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Welcome to the University of Toronto! If you’re on this page, you might be interested in joining the Cognitive Science student community. Look no further – we’re here to help. Cognitive Science is one of those programs that is a little bit confusing to navigate – we have five streams, after all. Hopefully, this page can help and clear some of that confusion up and help you understand how you want to build your degree to include it in there.

As of March 2022, the current requirements to apply for entry into the Cognitive Science program are as follows. 

  • completion of COG250Y1

  • 1.5 FCEs in CSC/LIN/PHL/PSY

All courses must have a minimum grade average, which changes based on available spaces and number of applicants.

Computational Cognition (Science). This stream is one of the most popular ones in Cognitive Science, especially as it allows for a large amount of Computer Science courses with a healthy focus on artificial intelligence and information processing behind our cognitive processes.

Cognition and the brain (Science). The other science stream, Cognition and the Brain, is a comfortable choice for those interested in Psychology, Neuroscience, or Human Biology as another possible program. There is a heavy focus on brain activity and behaviour as reflected in our cognition.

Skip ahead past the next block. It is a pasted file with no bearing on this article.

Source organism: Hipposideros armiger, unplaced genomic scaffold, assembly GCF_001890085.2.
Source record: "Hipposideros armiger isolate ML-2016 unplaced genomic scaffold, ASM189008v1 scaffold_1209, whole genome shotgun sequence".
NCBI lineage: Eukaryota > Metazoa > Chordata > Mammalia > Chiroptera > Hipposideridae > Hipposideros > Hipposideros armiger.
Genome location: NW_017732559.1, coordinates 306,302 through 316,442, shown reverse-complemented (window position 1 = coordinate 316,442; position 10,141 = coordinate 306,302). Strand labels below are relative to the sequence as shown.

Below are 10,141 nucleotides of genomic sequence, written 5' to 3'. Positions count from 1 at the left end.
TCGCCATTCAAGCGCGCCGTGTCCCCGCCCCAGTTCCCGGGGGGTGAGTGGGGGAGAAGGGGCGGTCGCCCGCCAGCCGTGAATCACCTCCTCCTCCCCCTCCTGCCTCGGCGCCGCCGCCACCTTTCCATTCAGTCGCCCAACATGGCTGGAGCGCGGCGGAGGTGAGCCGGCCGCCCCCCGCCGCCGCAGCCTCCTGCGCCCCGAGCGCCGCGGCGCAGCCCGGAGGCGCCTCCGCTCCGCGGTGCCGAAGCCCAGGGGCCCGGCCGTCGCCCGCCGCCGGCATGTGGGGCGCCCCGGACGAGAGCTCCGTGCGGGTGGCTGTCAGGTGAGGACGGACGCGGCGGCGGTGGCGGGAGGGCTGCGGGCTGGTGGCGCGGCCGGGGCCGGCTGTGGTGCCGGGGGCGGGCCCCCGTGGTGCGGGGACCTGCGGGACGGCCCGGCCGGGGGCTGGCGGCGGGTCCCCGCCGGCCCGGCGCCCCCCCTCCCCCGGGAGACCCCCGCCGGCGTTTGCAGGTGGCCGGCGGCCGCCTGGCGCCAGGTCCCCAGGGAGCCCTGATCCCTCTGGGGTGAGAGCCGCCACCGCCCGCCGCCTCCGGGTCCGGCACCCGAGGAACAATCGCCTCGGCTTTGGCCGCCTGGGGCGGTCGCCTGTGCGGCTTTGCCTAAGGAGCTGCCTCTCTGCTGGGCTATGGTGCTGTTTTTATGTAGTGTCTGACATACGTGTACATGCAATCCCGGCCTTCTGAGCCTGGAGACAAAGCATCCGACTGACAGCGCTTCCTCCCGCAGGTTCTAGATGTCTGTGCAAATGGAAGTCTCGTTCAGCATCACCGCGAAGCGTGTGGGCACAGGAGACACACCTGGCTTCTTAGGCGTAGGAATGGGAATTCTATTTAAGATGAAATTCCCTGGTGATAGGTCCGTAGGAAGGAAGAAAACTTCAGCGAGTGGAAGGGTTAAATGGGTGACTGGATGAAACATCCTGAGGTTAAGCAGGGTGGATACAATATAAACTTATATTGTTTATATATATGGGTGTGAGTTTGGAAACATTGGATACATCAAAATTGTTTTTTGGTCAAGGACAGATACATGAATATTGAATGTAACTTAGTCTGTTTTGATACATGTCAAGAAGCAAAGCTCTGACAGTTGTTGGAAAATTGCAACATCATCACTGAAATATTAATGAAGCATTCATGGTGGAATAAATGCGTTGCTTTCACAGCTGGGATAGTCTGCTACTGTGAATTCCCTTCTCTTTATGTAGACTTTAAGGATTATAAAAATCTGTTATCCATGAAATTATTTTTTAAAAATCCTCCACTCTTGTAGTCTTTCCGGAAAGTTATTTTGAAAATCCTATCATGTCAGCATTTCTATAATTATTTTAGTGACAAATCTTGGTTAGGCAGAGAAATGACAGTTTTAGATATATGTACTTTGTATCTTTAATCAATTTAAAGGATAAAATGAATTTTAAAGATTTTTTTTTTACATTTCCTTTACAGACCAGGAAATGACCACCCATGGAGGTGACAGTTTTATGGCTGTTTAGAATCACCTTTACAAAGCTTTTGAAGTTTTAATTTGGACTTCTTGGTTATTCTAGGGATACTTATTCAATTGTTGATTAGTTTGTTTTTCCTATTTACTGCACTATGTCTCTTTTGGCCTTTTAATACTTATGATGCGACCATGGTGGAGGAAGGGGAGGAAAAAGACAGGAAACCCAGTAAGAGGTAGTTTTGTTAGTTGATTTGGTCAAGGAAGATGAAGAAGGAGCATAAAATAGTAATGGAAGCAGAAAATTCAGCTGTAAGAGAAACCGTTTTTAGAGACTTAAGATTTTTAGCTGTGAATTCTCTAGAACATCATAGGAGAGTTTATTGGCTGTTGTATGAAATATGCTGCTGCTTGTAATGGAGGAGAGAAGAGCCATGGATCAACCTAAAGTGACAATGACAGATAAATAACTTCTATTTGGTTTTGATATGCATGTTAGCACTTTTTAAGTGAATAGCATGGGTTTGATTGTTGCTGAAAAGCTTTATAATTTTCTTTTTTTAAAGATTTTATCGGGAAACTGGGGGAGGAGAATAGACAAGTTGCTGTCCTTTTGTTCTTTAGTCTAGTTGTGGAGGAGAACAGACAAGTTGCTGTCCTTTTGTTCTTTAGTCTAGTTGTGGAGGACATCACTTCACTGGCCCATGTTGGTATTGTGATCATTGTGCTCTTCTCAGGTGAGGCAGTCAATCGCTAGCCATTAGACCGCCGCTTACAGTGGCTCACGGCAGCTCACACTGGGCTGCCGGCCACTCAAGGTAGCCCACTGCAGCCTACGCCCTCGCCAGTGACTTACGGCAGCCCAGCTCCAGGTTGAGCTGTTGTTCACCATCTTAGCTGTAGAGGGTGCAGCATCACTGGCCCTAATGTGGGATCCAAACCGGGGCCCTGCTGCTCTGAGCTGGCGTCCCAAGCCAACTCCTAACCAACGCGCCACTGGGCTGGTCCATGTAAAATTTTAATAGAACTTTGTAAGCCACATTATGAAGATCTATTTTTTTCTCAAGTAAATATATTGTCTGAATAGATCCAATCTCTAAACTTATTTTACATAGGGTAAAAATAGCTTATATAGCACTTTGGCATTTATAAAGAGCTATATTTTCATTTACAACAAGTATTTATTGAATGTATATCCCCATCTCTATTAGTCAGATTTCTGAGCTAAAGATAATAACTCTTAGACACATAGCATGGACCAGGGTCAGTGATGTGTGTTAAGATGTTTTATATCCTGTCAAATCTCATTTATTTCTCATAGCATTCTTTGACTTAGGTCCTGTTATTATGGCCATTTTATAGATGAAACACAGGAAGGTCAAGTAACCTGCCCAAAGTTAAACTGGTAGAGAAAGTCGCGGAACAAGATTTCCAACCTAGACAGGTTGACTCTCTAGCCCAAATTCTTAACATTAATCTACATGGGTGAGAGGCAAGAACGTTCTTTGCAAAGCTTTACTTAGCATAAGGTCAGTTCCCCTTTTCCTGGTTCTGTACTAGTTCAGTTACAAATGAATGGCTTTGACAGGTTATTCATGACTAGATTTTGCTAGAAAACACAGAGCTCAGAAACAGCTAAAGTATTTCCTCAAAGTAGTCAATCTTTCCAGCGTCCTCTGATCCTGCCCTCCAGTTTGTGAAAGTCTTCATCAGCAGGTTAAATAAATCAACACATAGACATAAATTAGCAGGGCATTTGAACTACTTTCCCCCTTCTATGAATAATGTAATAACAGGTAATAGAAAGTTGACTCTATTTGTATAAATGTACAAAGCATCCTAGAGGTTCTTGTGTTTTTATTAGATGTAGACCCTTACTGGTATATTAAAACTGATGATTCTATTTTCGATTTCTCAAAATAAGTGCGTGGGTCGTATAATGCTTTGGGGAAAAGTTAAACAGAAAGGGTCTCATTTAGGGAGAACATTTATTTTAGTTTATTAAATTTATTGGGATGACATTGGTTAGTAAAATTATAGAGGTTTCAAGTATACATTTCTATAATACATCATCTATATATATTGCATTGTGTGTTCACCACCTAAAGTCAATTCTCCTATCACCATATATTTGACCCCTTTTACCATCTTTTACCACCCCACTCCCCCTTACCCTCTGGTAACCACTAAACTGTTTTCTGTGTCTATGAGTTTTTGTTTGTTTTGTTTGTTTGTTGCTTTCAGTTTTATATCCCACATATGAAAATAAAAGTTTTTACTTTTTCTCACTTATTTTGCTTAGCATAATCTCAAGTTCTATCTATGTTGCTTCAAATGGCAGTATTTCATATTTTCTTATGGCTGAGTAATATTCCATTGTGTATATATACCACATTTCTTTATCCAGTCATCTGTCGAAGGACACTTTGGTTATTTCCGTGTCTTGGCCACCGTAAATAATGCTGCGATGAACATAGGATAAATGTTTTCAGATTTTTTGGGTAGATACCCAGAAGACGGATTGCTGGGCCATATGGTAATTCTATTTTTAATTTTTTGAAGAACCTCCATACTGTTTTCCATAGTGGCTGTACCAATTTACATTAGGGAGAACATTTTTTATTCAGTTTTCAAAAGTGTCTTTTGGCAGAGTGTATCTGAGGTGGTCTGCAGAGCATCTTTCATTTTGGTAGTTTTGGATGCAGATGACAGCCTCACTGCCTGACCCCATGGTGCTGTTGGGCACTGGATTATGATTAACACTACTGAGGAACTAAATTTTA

Perception and Attention (Arts). You may be considering choosing Perception and Attention as your stream if you’re more interested in the visual, performance, and consciousness aspects of Cognitive Science. Here, students explore literature relevant to mindfulness, knowledge acquisition, and metaphysics.

Thinking and Reasoning (Arts). Most Cognitive Science students tend to pair the Thinking and Reasoning stream with a Philosophy program for good reason – there is a heavier focus on the logical underpinnings of cognition, language, and the mind-body problem.

Language and Cognition (Arts). This stream allows prospective students to delve into the linguistic “pillar” of cognitive science, especially considering topics such as language acquisition, psycholinguistics, and syntactic patterns that contribute heavily to how we understand the world around us.